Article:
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NEJM-Catalyst: Emergency Department Crowding: The Canary in the Health Care System

30 Sep 2021 10:36 PM | Matt Zavadsky (Administrator)

This a VERY WELL-DONE, research and evidence-based commentary on the cause, effect, and recommended SOLUTIONS to ED overcrowding.

It’s a bit long, but well worth the read!  A PDF of the commentary is attached.

All facets of the healthcare system, including EMS, need to work together to appropriately navigate patients, especially those who access healthcare through ‘911’, through effective integration.

Tip of the hat to Rob Lawrence for sharing this article!


Emergency Department Crowding: The Canary in the Health Care System

The solution for this serious threat to ED staff and harm to patients cannot come from a single department, but through engagement of and ongoing commitment by leaders throughout the hospital and, more broadly, by those in the payer and regulatory segments of the health care system as well.

September 28, 2021

By: Gabor D. Kelen, MD, Richard Wolfe, MD, Gail D’Onofrio, MD, MS, Angela M. Mills, MD, Deborah Diercks, MD, Susan A. Stern, MD, Michael C. Wadman, MD & Peter E. Sokolove, MD


The impact of ED crowding on morbidity, mortality, medical error, staff burnout, and excessive cost is well documented but remains largely underappreciated.

Among the most notable content in the commentary:

Emergency department crowding is a sentinel indicator of health system functioning. While often dismissed as mere inconvenience for patients, impact of ED crowding on avoidable patient morbidity and mortality is well documented but remains largely underappreciated. The physical and moral harm experienced by ED staff is also substantial. Often seen as a local ED problem, the cause of ED crowding is misaligned health care economics that pressures hospitals to maintain inefficient high inpatient census levels, often preferencing high-margin patients. The resultant back-up of admissions in the ED concentrates patient safety risks there. Few efforts (even well-meaning ones) address the economically driven root causes of ED crowding, i.e., the need to achieve minimal financial hospital margins. The key to a sustainable solution is to realign health care financing to allow hospitals to keep inpatient capacity below a critical threshold of 90%; beyond that, hospital throughput dynamics will inevitably lead to ED crowding.

Even prior to the Covid-19 pandemic, greater than 90% of U.S. EDs found themselves stressed beyond the breaking point at least some of the time. Many remain overwhelmed daily.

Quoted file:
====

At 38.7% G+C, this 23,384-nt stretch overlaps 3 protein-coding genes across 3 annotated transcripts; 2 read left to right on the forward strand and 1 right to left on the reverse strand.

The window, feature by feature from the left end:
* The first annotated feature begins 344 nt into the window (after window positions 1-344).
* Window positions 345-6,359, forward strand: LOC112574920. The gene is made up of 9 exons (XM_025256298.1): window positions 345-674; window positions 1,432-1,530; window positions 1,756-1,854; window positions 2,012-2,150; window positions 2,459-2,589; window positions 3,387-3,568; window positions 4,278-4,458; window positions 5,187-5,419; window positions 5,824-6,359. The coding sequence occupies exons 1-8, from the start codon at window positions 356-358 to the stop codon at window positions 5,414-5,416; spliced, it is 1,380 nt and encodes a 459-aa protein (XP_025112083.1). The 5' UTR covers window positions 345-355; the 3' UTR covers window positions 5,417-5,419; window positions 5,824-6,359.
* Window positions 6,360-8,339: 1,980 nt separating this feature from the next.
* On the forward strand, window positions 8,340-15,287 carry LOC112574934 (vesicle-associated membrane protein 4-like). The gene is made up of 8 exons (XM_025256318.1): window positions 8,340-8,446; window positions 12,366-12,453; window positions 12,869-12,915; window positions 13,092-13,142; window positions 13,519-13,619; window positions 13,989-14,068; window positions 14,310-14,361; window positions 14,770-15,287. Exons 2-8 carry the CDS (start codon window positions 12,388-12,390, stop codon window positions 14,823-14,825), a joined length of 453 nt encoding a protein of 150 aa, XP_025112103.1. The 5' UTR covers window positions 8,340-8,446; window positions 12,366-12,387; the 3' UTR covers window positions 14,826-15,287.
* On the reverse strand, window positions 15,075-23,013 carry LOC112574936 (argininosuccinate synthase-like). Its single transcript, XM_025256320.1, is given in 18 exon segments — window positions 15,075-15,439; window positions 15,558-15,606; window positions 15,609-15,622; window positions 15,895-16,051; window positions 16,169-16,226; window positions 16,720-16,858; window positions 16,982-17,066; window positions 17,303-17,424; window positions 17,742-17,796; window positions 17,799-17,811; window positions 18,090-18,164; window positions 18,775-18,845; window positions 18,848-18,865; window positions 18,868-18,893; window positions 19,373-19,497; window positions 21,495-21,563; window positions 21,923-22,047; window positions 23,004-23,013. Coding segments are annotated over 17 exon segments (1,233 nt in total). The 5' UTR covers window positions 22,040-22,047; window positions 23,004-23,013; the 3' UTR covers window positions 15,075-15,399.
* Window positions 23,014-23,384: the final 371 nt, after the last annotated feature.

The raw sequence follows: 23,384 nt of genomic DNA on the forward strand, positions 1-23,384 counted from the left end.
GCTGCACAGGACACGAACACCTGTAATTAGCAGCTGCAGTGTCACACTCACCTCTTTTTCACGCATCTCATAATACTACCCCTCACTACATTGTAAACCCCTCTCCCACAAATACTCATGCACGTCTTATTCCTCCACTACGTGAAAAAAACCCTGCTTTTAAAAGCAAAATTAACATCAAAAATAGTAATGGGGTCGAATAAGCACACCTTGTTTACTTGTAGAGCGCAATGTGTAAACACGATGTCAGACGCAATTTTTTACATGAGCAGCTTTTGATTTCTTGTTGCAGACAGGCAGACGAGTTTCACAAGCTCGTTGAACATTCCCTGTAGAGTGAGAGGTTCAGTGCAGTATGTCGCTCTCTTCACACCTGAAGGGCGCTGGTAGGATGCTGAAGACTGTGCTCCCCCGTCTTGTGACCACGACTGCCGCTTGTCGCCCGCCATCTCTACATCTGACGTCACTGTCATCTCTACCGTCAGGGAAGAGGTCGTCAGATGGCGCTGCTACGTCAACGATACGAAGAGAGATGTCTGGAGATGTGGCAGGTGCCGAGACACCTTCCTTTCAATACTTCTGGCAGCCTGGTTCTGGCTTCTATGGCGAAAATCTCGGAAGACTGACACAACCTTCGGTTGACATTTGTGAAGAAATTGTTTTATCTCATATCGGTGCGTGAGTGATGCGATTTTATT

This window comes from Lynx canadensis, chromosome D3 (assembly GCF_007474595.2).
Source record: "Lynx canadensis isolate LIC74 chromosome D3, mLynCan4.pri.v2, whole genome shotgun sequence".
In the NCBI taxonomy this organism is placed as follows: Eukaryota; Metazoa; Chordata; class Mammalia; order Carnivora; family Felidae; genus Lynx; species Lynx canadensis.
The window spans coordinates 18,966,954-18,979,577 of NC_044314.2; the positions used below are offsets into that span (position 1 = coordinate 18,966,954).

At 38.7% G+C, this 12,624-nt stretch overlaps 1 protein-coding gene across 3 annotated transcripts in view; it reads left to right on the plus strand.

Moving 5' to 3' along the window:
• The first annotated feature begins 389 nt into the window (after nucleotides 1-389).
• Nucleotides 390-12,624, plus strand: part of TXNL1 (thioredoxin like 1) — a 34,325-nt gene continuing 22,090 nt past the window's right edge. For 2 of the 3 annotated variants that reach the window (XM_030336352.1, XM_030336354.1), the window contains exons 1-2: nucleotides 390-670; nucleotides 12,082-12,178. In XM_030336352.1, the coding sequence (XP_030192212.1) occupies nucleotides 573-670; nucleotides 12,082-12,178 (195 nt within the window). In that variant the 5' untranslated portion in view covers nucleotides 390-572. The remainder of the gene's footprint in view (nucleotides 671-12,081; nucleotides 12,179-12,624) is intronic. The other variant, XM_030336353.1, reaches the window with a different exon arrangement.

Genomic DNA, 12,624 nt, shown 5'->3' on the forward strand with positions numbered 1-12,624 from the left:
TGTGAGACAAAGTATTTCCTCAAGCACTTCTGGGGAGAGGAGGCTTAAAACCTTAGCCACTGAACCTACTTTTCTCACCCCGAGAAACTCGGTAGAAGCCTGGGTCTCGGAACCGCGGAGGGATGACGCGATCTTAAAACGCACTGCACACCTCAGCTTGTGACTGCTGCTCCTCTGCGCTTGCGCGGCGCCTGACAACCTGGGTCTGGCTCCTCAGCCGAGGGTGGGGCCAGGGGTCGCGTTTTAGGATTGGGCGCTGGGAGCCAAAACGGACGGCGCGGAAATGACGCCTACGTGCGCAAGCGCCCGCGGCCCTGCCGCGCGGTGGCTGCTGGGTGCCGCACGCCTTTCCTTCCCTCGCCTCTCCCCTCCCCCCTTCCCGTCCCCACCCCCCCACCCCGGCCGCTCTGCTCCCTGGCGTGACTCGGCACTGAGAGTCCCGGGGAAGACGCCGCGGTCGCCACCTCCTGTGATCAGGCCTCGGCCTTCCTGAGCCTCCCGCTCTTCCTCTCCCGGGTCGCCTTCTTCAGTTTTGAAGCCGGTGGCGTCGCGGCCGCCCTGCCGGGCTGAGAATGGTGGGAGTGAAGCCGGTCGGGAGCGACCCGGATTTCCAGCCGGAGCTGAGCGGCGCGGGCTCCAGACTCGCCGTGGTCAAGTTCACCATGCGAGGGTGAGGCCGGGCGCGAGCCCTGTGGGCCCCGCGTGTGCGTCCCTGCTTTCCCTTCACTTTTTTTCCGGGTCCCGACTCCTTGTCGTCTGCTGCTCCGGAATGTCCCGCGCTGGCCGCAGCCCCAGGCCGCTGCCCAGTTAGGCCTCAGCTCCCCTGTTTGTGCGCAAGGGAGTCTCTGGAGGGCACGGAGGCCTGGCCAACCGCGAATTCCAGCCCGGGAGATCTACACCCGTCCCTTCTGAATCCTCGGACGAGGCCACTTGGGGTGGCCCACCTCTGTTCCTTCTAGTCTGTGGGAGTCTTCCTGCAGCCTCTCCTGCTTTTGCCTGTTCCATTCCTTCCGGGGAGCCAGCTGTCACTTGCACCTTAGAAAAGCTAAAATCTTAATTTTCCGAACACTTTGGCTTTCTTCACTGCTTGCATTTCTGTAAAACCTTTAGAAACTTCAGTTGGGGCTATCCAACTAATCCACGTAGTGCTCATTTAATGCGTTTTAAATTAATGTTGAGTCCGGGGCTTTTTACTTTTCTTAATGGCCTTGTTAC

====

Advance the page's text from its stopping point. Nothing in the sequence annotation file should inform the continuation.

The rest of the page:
The authors provide detailed commentary on:

  • Causes of Crowding and Why ED Crowding Persists
    • Health System Incentive Structure
    • Insufficient Health Care Capacity
    • Failure of Regulatory Agencies, Payers, and Legislative Bodies
    • Misunderstanding of the Issue
  • Solutions:
    • ED Input Solutions
      • Distinct from individual hospitals placing themselves on ambulance diversion is a new voluntary 5-year payment model by the Centers for Medicare & Medicaid Services (CMS): Emergency Triage, Treat, and Transport ET3 for Medicare fee-for-service beneficiaries calling 911. In this model, CMS will pay participants to transport to an alternative destination partner, including primary care offices, UCCs, or even community mental health centers. In and of itself, ideally, only low-acuity patients would be transported to other settings and, thus, no significant impact on ED crowding from boarding is expected. Indeed, we have apprehension about Medicare patients being sent by ambulance to nonemergency care settings given the occult medical vulnerabilities of such patients and the high rates of needed hospital admission associated with ambulance transports.
  • ED Throughput Solutions
    • Hospital Solutions to Relieve Access Block (Output)

The authors recommend five essential elements to take on overcrowding in the ED:

  1. ED crowding must be acknowledged as the serious problem to patient safety that it is — and not the “inconvenience” it is perceived to be.
  2. Most important, there are no known examples of successful amelioration of ED crowding in any institution without significant visible buy-in and action directed from senior-most institutional leadership. This commitment must be continuously evident with incentives of management at all levels throughout the institution and aligned to resolve this most important patient safety concern.
  3. Many institutions operate on razor-thin margins. Health care financing must realign reimbursement from current practices that outright promotes ED boarding.
  4. Regulators such as TJC and CMS must clearly address the impact of crowding on patient safety, its potentiation of violence, and its implications for staff well-being; likewise, the Accreditation Council for Graduate Medical Education should consider the impact of crowding on training and trainee well-being within their credentialling criteria of institutions. The regulations should include clear metrics and associated penalties/consequences.
  5. Crowding is predictive and, accordingly, enforceable preemptive surge plans must be generated and actuated. When crowding does occur, it must be considered in the same light as a disaster with the same deliberate moral response.

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